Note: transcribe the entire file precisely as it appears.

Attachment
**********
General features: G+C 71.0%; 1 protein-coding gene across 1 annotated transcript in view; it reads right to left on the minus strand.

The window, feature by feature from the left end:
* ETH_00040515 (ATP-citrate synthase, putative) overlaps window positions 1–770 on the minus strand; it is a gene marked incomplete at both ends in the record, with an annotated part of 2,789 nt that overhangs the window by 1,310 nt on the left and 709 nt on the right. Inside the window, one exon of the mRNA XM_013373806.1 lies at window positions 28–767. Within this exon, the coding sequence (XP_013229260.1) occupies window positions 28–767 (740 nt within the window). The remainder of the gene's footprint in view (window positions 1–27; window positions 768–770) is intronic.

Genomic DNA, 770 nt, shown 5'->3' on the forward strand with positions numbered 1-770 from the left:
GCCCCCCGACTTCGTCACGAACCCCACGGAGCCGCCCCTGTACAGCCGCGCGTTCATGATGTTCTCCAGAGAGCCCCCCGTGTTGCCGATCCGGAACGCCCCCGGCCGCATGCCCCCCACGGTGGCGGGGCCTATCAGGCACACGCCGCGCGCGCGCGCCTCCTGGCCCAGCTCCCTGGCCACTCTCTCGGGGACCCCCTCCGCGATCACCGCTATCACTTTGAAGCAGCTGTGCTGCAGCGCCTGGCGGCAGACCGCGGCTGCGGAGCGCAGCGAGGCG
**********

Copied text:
General features: G+C 71.0%; 1 protein-coding gene across 1 annotated transcript in view; it reads right to left on the minus strand.

The window, feature by feature from the left end:
* ETH_00040515 (ATP-citrate synthase, putative) overlaps window positions 1–770 on the minus strand; it is a gene marked incomplete at both ends in the record, with an annotated part of 2,789 nt that overhangs the window by 1,310 nt on the left and 709 nt on the right. Inside the window, one exon of the mRNA XM_013373806.1 lies at window positions 28–767. Within this exon, the coding sequence (XP_013229260.1) occupies window positions 28–767 (740 nt within the window). The remainder of the gene's footprint in view (window positions 1–27; window positions 768–770) is intronic.

Genomic DNA, 770 nt, shown 5'->3' on the forward strand with positions numbered 1-770 from the left:
GCCCCCCGACTTCGTCACGAACCCCACGGAGCCGCCCCTGTACAGCCGCGCGTTCATGATGTTCTCCAGAGAGCCCCCCGTGTTGCCGATCCGGAACGCCCCCGGCCGCATGCCCCCCACGGTGGCGGGGCCTATCAGGCACACGCCGCGCGCGCGCGCCTCCTGGCCCAGCTCCCTGGCCACTCTCTCGGGGACCCCCTCCGCGATCACCGCTATCACTTTGAAGCAGCTGTGCTGCAGCGCCTGGCGGCAGACCGCGGCTGCGGAGCGCAGCGAGGCG